U.S. Department of State
U.S. Department of State
Other State Department Archive SitesU.S. Department of State
U.S. Department of State
U.S. Department of State
U.S. Department of State
U.S. Department of State
U.S. Department of State
U.S. Department of State
U.S. Department of State
Home Issues & Press Travel & Business Countries Youth & Education Careers About State Video
 You are in: Under Secretary for Public Diplomacy and Public Affairs > Bureau of Public Affairs > Bureau of Public Affairs: Press Relations Office > Press Releases (Other) > 2002 > May
Fact Sheet
Office of the Spokesman
Washington, DC
May 31, 2002


Inter-American Convention Against Terrorism (Fact Sheet)

Secretary of State Colin L. Powell will sign the Inter-American Convention Against Terrorism on behalf of the United States when it is adopted at the OAS General Assembly in Barbados on June 3.  Negotiated pursuant to a mandate from the Organization of American States Foreign Ministers shortly after the events of September 11, the Inter-American Convention Against Terrorism honors the hemispheric-wide commitment to enhance cooperation in the fight against terrorism. 

In brief, the convention:

--Improves regional cooperation in the fight against terrorism, thereby enhancing hemispheric security.

--Commits parties to endeavor to sign and ratify the relevant UN anti-terrorism instruments (a major element in UN Security Council Resolution 1373).

-- Commits parties to use the recommendations of the Financial Action Task Force (FATF) and other specialized entities as guidelines in taking measures to prevent, combat and eradicate the financing of terrorism.

-- Denies safe haven to suspected terrorists, both as refugees and asylum-seekers, and denies use of “political offense” exception by suspected terrorists to prevent extradition or rendering of mutual legal assistance.

-- Extends the terrorist acts covered under the relevant UN anti-terrorism instruments to financial crimes (e.g., money laundering) and other provisions of the UN Convention Against Transnational Organized Crime. The OAS Convention thus elaborates for regional use a variety of legal tools that have proven effective against transnational organized crime in recent years.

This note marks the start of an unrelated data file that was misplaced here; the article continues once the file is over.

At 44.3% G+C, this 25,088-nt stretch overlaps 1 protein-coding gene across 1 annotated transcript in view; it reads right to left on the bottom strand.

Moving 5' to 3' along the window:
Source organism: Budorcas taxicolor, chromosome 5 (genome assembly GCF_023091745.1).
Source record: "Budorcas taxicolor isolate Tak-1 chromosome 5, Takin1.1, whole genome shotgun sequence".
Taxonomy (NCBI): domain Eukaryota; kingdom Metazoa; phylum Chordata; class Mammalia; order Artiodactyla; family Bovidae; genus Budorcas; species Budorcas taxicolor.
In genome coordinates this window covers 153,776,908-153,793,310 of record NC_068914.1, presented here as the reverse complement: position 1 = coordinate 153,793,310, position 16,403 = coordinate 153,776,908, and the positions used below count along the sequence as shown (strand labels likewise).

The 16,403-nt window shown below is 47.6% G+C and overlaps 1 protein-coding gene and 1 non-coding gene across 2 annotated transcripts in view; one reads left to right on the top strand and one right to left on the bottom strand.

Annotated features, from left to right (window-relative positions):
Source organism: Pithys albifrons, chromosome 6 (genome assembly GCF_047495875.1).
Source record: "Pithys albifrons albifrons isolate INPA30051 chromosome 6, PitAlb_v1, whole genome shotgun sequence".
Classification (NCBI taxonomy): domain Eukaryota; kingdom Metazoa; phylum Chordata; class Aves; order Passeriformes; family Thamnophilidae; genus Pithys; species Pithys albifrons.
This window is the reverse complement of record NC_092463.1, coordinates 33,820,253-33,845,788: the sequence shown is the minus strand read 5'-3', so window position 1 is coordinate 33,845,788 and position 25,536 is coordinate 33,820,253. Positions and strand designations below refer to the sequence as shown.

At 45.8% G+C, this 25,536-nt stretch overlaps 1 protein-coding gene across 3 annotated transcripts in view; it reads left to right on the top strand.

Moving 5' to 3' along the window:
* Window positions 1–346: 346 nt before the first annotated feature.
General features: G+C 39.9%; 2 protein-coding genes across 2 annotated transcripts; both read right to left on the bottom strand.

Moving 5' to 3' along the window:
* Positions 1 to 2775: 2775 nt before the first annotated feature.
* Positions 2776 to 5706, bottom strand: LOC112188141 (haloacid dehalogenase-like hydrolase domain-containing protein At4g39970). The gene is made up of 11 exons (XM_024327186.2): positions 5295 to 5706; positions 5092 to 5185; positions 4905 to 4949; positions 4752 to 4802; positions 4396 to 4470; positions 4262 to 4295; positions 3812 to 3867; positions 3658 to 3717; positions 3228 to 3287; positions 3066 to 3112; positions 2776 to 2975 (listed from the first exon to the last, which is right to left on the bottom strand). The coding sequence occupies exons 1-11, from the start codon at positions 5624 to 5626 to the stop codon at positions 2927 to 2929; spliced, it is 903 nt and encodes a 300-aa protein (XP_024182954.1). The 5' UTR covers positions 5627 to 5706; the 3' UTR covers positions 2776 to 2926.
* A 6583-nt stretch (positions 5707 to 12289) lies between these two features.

-- Enhances cooperation in a number of areas, including: exchanges of information on border control measures and law enforcement actions; appointment of a single national point of contact as liaison with other States and relevant bodies; exchanges of experience and training; technical assistance; and mutual legal assistance.

-- Demonstrates regional solidarity in fight against terrorism.

-- Facilitates the implementation of a number of the mandates in UN Security Council Resolution 1373 and expands our ability to act upon some of the recommendations set forth in the Resolution. 


Released on May 31, 2002

  Back to top

U.S. Department of State
USA.govU.S. Department of StateUpdates  |   Frequent Questions  |   Contact Us  |   Email this Page  |   Subject Index  |   Search
The Office of Electronic Information, Bureau of Public Affairs, manages this site as a portal for information from the U.S. State Department. External links to other Internet sites should not be construed as an endorsement of the views or privacy policies contained therein.
About state.gov  |   Privacy Notice  |   FOIA  |   Copyright Information  |   Other U.S. Government Information

Published by the U.S. Department of State Website at http://www.state.gov maintained by the Bureau of Public Affairs.